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HOME : African & Tribal Art : Masterpieces of African Art : Senufo Wooden Polychrome Kpeliye'e Mask
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Senufo Wooden Polychrome Kpeliye'e Mask - PF.6250
Origin: Ivory Coast
Circa: 20 th Century AD
Dimensions: 12.25" (31.1cm) high
Collection: African
Medium: Painted Wood

Location: Great Britain
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Senufo men have their own "secret" societies, called the Poro, headed by the village elder, in which the sacred knowledge of manhood is taught to young initiates. Before they are taken into the wilderness to learn the clan wisdom, prospective adolescent are symbolically "killed" to signify the end of their childhood. Upon their return, they are welcomed back into the village as adults with an elaborate ceremony.

The most beautiful element of this ceremony is the celebration of the interdependent relationship between man and woman. Young men newly initiated into Poro society wear masks similar to this Kpeliye’e mask. To garner the appreciation of women, these young men, dressed in full, colorful costumes of cloth and raffia to complement their masks, prance gracefully in a masquerade to the beat of pounding drums and dazzling rattles.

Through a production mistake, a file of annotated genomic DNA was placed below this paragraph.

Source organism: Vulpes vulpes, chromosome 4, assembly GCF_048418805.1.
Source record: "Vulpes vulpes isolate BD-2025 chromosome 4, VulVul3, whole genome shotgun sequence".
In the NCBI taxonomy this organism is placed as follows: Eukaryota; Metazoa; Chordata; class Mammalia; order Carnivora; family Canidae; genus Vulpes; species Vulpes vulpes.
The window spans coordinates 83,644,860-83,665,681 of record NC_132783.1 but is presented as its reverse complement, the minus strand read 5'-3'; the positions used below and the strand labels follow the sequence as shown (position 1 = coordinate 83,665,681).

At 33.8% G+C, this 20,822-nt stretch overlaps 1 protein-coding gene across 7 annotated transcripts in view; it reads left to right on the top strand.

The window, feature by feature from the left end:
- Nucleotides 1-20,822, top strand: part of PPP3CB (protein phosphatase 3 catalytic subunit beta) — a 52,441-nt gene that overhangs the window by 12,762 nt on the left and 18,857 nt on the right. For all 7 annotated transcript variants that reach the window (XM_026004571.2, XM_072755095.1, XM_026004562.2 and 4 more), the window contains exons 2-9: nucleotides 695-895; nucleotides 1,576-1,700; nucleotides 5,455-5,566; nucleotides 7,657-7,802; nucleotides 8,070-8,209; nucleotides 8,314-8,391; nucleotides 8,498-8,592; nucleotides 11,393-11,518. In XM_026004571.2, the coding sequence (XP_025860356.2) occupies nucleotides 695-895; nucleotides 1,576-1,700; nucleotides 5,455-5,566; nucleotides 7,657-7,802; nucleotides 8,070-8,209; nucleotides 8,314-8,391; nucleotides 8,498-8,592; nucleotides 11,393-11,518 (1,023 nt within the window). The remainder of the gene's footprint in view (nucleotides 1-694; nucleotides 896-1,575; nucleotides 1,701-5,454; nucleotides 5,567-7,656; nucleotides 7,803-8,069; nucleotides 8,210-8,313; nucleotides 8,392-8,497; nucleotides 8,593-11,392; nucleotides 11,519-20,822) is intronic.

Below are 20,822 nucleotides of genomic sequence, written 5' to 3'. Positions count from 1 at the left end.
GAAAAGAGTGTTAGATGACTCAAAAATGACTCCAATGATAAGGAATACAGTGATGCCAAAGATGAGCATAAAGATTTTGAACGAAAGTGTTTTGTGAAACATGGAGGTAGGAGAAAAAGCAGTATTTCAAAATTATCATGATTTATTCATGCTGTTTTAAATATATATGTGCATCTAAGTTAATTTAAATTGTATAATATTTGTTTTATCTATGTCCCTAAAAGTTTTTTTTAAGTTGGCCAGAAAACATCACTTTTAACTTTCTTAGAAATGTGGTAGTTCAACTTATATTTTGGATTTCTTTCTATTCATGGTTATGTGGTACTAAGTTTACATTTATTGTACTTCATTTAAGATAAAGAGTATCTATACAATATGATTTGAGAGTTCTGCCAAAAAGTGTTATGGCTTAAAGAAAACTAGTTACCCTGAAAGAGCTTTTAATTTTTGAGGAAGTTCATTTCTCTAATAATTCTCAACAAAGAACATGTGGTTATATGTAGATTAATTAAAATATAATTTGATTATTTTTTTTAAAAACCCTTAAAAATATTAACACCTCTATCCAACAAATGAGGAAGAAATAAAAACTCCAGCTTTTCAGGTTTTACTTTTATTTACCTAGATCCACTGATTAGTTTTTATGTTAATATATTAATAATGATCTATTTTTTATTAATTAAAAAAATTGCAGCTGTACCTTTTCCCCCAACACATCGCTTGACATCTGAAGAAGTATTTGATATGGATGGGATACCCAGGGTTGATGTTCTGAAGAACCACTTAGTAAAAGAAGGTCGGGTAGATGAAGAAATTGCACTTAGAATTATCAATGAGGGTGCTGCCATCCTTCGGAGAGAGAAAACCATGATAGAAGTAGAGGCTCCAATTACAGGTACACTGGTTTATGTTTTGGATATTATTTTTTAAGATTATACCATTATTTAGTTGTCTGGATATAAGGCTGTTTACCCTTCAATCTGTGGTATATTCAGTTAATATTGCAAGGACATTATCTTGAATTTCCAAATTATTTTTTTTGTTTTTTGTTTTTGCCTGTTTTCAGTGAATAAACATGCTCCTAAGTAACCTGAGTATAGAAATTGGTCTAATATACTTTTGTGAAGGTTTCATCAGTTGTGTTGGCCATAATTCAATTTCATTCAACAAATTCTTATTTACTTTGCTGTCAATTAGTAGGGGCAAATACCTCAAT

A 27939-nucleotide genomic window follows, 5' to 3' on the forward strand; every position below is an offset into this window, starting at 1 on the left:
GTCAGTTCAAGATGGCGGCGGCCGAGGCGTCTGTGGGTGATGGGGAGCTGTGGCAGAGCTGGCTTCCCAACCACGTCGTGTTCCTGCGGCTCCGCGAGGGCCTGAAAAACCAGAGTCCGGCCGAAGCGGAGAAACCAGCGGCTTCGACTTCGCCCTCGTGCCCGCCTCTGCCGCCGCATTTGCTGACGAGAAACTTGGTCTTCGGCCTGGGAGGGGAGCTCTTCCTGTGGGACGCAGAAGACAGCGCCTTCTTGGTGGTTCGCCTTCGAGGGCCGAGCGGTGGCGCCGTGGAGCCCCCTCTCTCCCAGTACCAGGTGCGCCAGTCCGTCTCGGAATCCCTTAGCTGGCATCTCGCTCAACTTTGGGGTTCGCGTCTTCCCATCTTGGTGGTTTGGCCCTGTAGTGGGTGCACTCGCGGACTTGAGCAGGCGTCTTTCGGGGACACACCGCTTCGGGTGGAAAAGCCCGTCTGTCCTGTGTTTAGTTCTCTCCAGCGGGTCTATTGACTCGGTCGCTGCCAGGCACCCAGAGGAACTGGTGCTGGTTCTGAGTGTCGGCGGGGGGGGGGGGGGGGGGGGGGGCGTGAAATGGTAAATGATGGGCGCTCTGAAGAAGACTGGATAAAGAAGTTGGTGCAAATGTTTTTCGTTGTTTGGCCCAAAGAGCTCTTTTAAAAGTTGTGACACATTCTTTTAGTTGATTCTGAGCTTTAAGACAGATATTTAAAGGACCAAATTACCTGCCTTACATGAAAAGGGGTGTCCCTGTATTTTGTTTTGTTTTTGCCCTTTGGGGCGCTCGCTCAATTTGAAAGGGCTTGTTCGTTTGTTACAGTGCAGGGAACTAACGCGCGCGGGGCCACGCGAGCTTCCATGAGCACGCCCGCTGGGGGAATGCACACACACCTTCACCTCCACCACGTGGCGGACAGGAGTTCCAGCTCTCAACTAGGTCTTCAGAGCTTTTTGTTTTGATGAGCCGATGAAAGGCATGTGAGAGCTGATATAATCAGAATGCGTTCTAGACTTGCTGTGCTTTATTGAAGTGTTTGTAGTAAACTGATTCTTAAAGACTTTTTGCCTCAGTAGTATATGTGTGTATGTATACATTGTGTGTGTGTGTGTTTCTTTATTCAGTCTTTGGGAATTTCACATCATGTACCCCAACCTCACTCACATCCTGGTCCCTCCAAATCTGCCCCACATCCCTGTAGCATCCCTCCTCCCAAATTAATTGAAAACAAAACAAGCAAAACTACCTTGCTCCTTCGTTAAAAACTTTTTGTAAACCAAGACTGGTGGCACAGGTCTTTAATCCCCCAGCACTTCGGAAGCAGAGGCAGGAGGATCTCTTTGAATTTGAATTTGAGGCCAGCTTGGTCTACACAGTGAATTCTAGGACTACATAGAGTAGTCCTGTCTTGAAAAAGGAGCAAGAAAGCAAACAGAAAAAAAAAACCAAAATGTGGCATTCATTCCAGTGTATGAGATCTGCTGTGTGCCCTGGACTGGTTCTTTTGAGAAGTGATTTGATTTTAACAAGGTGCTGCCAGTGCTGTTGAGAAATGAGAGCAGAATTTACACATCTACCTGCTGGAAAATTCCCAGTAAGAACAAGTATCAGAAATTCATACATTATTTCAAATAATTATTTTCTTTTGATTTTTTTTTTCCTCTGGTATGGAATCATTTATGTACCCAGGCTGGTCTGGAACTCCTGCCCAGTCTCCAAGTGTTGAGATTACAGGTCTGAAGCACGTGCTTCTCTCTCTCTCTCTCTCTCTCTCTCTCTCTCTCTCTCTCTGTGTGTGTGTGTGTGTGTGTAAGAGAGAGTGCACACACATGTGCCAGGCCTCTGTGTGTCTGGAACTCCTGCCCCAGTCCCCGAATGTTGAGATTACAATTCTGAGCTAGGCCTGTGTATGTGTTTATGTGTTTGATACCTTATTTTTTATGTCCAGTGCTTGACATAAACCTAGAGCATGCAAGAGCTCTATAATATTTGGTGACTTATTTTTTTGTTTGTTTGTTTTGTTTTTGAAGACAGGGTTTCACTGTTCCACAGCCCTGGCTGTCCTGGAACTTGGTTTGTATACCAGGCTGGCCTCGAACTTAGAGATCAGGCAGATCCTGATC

This mask, decorated in a rich polychrome of western paints, possibly even nail polish, is a fine example of the Kpeliye’e style. It represents, as all Kpeliye’e masks do, a beautiful, idealized woman. Its face is human in form and its head is crowned by a pair of animal ears and a representation of a hornbill. The Senufo refer to the hornbill as the "master among the birds" because of its sexuality (the phallic beak) and intelligence. "Master," as a title in the men's Poro society, connotes intelligence, creativity, and mastery of a particular skill. By each side of the protruding mouth, with teeth visible, are signs of ritual scarification, also evident on the cheeks and foreheads. Such body decoration was a sign of rank as well as a mark of beauty. To the Senufo, this masks was representative of the wisdom of the sexes, a knowledge we continually struggle to understand today.
- (PF.6250)


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